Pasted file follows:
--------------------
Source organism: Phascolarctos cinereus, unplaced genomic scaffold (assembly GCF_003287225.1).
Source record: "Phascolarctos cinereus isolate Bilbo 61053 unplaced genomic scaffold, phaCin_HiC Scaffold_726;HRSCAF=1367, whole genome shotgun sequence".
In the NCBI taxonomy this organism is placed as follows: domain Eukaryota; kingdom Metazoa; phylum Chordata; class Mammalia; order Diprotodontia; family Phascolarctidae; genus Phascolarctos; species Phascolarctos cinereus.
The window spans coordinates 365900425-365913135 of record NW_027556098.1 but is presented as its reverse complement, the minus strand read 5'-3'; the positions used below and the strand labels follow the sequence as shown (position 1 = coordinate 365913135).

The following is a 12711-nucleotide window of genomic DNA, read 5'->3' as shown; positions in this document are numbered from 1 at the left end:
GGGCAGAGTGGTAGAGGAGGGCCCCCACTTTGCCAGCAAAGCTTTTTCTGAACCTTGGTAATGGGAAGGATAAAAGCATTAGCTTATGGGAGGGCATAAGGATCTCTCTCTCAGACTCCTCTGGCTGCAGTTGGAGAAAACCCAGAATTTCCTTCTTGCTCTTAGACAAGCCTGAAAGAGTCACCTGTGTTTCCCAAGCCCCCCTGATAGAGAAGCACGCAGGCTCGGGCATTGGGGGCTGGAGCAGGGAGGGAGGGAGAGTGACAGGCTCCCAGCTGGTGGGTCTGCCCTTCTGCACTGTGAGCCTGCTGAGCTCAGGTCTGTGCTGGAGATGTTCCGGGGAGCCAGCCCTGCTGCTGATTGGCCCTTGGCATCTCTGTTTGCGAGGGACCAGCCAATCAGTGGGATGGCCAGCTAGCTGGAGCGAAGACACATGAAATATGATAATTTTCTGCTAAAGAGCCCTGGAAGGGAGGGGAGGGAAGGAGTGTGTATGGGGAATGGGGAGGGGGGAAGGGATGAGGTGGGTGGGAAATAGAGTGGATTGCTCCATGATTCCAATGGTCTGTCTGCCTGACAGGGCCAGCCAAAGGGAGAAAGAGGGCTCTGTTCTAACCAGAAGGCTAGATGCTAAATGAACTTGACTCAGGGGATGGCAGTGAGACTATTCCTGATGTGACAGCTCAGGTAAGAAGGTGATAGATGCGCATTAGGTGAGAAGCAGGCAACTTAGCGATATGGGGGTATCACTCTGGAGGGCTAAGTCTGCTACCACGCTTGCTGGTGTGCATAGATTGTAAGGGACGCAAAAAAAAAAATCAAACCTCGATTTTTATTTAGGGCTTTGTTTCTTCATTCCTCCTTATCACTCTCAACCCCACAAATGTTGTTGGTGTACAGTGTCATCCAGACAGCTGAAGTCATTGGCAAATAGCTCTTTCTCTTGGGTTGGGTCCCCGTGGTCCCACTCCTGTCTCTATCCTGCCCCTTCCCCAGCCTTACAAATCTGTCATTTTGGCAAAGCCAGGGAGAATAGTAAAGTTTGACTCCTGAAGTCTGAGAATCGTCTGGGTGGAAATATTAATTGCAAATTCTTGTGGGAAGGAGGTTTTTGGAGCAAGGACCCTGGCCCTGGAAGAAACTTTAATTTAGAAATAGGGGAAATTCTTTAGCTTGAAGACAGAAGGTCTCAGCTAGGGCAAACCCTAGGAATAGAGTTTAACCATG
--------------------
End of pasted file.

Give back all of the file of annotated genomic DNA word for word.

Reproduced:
Source organism: Phascolarctos cinereus, unplaced genomic scaffold (assembly GCF_003287225.1).
Source record: "Phascolarctos cinereus isolate Bilbo 61053 unplaced genomic scaffold, phaCin_HiC Scaffold_726;HRSCAF=1367, whole genome shotgun sequence".
In the NCBI taxonomy this organism is placed as follows: domain Eukaryota; kingdom Metazoa; phylum Chordata; class Mammalia; order Diprotodontia; family Phascolarctidae; genus Phascolarctos; species Phascolarctos cinereus.
The window spans coordinates 365900425-365913135 of record NW_027556098.1 but is presented as its reverse complement, the minus strand read 5'-3'; the positions used below and the strand labels follow the sequence as shown (position 1 = coordinate 365913135).

The following is a 12711-nucleotide window of genomic DNA, read 5'->3' as shown; positions in this document are numbered from 1 at the left end:
GGGCAGAGTGGTAGAGGAGGGCCCCCACTTTGCCAGCAAAGCTTTTTCTGAACCTTGGTAATGGGAAGGATAAAAGCATTAGCTTATGGGAGGGCATAAGGATCTCTCTCTCAGACTCCTCTGGCTGCAGTTGGAGAAAACCCAGAATTTCCTTCTTGCTCTTAGACAAGCCTGAAAGAGTCACCTGTGTTTCCCAAGCCCCCCTGATAGAGAAGCACGCAGGCTCGGGCATTGGGGGCTGGAGCAGGGAGGGAGGGAGAGTGACAGGCTCCCAGCTGGTGGGTCTGCCCTTCTGCACTGTGAGCCTGCTGAGCTCAGGTCTGTGCTGGAGATGTTCCGGGGAGCCAGCCCTGCTGCTGATTGGCCCTTGGCATCTCTGTTTGCGAGGGACCAGCCAATCAGTGGGATGGCCAGCTAGCTGGAGCGAAGACACATGAAATATGATAATTTTCTGCTAAAGAGCCCTGGAAGGGAGGGGAGGGAAGGAGTGTGTATGGGGAATGGGGAGGGGGGAAGGGATGAGGTGGGTGGGAAATAGAGTGGATTGCTCCATGATTCCAATGGTCTGTCTGCCTGACAGGGCCAGCCAAAGGGAGAAAGAGGGCTCTGTTCTAACCAGAAGGCTAGATGCTAAATGAACTTGACTCAGGGGATGGCAGTGAGACTATTCCTGATGTGACAGCTCAGGTAAGAAGGTGATAGATGCGCATTAGGTGAGAAGCAGGCAACTTAGCGATATGGGGGTATCACTCTGGAGGGCTAAGTCTGCTACCACGCTTGCTGGTGTGCATAGATTGTAAGGGACGCAAAAAAAAAAATCAAACCTCGATTTTTATTTAGGGCTTTGTTTCTTCATTCCTCCTTATCACTCTCAACCCCACAAATGTTGTTGGTGTACAGTGTCATCCAGACAGCTGAAGTCATTGGCAAATAGCTCTTTCTCTTGGGTTGGGTCCCCGTGGTCCCACTCCTGTCTCTATCCTGCCCCTTCCCCAGCCTTACAAATCTGTCATTTTGGCAAAGCCAGGGAGAATAGTAAAGTTTGACTCCTGAAGTCTGAGAATCGTCTGGGTGGAAATATTAATTGCAAATTCTTGTGGGAAGGAGGTTTTTGGAGCAAGGACCCTGGCCCTGGAAGAAACTTTAATTTAGAAATAGGGGAAATTCTTTAGCTTGAAGACAGAAGGTCTCAGCTAGGGCAAACCCTAGGAATAGAGTTTAACCATG